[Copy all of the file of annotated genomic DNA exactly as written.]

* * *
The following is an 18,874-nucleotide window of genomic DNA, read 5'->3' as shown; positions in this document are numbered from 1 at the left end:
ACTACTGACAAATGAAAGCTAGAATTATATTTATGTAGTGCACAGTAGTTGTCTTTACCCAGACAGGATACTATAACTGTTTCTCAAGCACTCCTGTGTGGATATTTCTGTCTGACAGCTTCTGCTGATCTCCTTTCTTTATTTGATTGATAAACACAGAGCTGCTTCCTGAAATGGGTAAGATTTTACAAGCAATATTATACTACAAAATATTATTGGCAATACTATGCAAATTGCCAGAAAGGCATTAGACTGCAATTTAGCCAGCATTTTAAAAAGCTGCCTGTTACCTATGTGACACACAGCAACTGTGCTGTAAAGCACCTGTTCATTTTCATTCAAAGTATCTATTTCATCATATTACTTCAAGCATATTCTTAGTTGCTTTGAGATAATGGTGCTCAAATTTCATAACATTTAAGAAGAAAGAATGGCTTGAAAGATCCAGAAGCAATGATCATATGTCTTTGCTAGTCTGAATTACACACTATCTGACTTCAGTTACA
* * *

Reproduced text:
The following is an 18,874-nucleotide window of genomic DNA, read 5'->3' as shown; positions in this document are numbered from 1 at the left end:
ACTACTGACAAATGAAAGCTAGAATTATATTTATGTAGTGCACAGTAGTTGTCTTTACCCAGACAGGATACTATAACTGTTTCTCAAGCACTCCTGTGTGGATATTTCTGTCTGACAGCTTCTGCTGATCTCCTTTCTTTATTTGATTGATAAACACAGAGCTGCTTCCTGAAATGGGTAAGATTTTACAAGCAATATTATACTACAAAATATTATTGGCAATACTATGCAAATTGCCAGAAAGGCATTAGACTGCAATTTAGCCAGCATTTTAAAAAGCTGCCTGTTACCTATGTGACACACAGCAACTGTGCTGTAAAGCACCTGTTCATTTTCATTCAAAGTATCTATTTCATCATATTACTTCAAGCATATTCTTAGTTGCTTTGAGATAATGGTGCTCAAATTTCATAACATTTAAGAAGAAAGAATGGCTTGAAAGATCCAGAAGCAATGATCATATGTCTTTGCTAGTCTGAATTACACACTATCTGACTTCAGTTACA